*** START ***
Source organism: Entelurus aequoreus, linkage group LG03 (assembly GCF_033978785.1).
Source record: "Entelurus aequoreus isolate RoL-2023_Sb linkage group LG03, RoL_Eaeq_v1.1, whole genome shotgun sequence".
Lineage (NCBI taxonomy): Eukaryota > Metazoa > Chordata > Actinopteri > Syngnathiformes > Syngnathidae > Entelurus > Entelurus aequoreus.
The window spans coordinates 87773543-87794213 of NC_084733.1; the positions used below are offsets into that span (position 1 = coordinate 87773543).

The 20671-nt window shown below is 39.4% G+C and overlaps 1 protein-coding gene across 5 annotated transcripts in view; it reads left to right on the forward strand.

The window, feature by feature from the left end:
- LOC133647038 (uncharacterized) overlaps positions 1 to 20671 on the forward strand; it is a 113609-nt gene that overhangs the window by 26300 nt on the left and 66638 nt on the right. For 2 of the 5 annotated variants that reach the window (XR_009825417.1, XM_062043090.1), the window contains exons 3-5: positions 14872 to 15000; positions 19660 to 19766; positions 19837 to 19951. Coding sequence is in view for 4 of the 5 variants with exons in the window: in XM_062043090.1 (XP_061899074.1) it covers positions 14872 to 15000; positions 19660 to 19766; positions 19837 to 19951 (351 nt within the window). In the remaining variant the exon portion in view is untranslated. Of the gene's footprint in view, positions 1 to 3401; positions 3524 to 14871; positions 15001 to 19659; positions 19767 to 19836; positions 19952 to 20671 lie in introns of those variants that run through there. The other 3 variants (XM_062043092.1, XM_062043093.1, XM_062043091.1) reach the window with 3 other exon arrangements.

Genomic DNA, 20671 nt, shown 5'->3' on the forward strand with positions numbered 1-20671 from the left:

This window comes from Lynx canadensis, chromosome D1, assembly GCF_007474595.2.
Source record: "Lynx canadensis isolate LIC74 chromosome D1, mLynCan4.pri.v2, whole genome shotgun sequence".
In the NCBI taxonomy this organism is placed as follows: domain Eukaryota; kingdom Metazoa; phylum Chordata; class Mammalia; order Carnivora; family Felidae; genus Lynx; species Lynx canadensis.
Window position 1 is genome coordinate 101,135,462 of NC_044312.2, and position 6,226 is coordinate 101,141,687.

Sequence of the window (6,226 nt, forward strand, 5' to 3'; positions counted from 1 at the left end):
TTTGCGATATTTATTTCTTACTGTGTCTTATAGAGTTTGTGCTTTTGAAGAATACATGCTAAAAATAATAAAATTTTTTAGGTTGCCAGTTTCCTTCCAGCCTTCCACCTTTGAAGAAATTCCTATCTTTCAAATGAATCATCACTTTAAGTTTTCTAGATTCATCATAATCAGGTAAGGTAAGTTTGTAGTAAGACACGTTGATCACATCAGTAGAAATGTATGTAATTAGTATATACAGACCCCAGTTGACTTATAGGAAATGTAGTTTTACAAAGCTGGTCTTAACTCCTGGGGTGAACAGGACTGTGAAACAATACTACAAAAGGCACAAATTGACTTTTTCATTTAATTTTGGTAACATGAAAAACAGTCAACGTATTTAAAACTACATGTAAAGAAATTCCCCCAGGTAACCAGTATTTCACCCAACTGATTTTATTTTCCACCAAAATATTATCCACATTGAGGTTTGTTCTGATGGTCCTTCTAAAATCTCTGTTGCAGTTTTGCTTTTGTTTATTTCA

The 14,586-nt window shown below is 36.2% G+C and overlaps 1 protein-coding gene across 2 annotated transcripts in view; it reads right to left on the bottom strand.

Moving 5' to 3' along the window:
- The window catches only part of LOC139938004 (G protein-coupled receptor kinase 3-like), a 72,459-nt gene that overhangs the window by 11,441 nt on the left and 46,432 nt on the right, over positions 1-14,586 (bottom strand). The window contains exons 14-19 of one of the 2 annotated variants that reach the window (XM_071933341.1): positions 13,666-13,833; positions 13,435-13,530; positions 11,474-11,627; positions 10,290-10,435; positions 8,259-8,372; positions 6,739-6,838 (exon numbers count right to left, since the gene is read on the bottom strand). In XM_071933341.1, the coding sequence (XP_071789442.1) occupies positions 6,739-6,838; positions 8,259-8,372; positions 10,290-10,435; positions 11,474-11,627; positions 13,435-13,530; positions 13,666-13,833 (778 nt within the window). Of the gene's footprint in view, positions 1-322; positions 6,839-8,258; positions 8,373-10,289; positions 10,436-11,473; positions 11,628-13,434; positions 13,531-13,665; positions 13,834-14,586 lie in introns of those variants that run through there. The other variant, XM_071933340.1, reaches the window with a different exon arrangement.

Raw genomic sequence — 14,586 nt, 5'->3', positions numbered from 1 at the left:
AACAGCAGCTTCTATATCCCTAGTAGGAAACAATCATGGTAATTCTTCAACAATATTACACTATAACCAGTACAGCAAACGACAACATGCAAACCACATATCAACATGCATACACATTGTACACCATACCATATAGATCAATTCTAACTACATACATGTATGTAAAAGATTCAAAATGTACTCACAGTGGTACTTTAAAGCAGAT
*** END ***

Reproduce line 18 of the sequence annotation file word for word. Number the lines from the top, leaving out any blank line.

Raw genomic sequence — 14,586 nt, 5'->3', positions numbered from 1 at the left: